‘You will gather, Monsieur Sydney Wing,’ she said, ‘that I am disposed to spare you. I knew that you were outside, even while my room was being searched. I preferred first to hear your explanation, before I gave you up to be treated as a common burglar.’
The young man’s courage was returning fast. He lifted his head. His eyes were full of gratitude—or what, at any rate, gleamed like gratitude.
‘Oh, madame,’ he murmured, ‘you are too gracious!’
He raised her hand to his lips and kissed it. She looked at him not unkindly.
‘You will come this way,’ she said, leading him into the sitting-room and turning on the electric light. ‘Now tell me, monsieur, and tell me the truth if you would leave this room a free man and without scandal. When I saw you first you were bending over that table. Upon it was my necklace, my earrings, a lace scarf, my chatelaine and vanity box, a few of my rings, perhaps a jewelled pin or two. Now tell me exactly what you came for, what you have taken, and why?’
‘Madame,’ he said, ‘think. Was there nothing else upon that table?’
She shook her head.
‘I can think of nothing,’ she acknowledged.
‘To-night,’ he continued, ‘you were scarcely so kind to me. We danced together, it is true, but there were many others. There was the Admiral—the French Admiral, for instance. Madame was favourably disposed towards him.’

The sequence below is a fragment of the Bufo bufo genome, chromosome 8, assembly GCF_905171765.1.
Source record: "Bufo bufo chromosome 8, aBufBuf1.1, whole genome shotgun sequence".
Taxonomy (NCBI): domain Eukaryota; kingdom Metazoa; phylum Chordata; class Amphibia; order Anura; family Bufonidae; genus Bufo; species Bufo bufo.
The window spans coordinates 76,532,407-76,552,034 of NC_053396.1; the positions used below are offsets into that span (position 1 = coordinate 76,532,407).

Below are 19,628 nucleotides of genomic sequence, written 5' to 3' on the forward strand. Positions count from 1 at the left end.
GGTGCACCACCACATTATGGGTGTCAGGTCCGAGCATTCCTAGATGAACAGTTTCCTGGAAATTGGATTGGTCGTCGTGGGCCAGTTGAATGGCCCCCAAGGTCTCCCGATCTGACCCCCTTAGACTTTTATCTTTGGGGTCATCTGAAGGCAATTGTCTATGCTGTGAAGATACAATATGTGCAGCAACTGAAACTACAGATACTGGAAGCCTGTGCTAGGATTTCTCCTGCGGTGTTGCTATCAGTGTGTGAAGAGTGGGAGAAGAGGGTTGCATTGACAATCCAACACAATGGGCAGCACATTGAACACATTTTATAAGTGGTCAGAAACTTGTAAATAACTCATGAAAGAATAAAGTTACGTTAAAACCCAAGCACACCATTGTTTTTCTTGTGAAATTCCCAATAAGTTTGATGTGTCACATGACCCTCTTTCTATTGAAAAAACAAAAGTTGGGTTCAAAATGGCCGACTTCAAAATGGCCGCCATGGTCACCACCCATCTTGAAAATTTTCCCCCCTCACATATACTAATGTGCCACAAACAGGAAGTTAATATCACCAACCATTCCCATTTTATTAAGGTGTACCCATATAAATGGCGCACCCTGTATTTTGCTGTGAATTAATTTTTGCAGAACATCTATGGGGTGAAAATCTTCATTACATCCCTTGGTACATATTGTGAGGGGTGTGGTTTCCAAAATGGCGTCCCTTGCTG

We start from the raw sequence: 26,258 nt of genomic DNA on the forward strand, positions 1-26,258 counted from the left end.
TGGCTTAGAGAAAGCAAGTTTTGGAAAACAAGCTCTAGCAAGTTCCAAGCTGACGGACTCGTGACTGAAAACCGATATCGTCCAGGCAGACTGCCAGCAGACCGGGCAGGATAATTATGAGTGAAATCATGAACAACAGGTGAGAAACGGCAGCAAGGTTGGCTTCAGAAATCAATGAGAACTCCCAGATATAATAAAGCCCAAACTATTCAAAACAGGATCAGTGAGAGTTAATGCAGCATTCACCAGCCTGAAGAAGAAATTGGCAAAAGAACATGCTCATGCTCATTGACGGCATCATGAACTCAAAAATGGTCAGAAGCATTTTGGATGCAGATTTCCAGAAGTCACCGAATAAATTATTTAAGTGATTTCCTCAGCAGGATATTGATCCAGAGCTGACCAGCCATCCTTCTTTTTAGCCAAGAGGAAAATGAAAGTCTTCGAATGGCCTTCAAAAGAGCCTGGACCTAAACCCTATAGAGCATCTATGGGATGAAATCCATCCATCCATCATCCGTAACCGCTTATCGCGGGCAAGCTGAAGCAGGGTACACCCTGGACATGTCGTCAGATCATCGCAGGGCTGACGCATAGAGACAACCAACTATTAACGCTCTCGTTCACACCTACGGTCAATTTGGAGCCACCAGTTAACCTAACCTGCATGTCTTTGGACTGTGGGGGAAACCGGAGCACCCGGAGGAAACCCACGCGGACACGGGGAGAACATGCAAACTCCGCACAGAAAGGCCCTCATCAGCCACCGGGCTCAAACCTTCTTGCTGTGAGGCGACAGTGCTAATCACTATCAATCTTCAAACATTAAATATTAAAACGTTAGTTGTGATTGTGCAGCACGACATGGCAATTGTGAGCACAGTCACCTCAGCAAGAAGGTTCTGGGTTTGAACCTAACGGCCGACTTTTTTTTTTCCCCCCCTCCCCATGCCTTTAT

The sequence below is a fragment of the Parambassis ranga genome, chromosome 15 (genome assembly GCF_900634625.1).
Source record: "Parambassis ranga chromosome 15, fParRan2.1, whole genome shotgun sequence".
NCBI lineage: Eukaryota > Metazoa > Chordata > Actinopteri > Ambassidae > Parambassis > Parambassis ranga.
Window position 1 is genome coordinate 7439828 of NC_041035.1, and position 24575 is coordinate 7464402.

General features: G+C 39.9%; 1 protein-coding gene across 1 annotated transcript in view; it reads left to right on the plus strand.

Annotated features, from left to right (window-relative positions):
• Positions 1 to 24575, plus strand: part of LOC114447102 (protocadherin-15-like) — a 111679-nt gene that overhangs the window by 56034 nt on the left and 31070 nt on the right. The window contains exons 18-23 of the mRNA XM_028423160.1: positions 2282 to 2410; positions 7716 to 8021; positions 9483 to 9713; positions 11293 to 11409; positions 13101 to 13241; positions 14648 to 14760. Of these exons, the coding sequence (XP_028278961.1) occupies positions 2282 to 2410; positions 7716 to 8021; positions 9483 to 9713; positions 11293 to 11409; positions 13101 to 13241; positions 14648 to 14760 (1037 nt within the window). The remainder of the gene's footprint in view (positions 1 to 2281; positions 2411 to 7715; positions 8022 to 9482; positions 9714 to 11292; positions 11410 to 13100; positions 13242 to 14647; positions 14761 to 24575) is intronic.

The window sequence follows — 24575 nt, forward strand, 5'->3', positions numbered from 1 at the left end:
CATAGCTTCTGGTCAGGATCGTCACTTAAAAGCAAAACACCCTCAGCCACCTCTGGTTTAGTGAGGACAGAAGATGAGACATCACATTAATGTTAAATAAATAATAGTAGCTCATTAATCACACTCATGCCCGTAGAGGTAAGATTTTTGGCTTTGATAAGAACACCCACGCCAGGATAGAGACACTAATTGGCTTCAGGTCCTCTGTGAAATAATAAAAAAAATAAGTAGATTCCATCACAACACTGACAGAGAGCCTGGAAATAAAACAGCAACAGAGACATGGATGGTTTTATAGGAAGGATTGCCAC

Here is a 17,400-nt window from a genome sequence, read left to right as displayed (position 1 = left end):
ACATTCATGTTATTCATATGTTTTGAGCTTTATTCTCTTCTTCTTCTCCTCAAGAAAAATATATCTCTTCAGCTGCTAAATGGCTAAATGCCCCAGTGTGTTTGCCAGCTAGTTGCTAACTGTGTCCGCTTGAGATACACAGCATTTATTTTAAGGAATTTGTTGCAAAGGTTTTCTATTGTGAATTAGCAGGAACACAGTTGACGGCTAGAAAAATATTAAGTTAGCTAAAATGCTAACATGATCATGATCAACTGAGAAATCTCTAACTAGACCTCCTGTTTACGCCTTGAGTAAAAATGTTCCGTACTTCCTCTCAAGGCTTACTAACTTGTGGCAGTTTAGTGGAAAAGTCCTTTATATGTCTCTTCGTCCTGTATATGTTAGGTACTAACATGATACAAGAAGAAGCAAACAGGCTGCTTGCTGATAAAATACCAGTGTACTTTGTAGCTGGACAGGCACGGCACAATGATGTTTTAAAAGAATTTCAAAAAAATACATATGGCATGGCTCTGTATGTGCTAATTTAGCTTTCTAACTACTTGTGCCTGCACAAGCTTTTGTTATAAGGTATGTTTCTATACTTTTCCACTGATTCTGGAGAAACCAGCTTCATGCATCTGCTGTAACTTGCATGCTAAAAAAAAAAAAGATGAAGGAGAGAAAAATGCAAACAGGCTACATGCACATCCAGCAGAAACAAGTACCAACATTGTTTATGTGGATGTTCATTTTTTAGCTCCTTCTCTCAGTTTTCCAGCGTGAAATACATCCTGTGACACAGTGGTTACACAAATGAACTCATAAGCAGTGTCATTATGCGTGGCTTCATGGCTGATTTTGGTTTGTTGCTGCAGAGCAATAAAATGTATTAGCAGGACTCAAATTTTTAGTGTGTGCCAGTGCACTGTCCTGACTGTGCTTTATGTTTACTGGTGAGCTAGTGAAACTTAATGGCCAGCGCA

She was a coquette, and she shrugged her shoulders as she smiled.
‘Why not? Admiral Christodor is a very charming man. He dances well, he entertains upon his wonderful battleship most lavishly, he is a very desirable and delightful acquaintance. And you, Monsieur Sydney Wing, what have you to say that I should not dance and be friendly with this gentleman?’
The young man was feeling his feet upon the ground. Nevertheless, he continued to look serious.
‘Alas!’ he said, ‘I have no right to find fault. Yet two nights ago madame gave me the rose I asked for. To-night—you remember?’
She looked at him softly yet steadily. Then she glanced at the table and back again into his face.
‘You told me,’ he continued, ‘that the rose belonged to him who dared to pluck it.’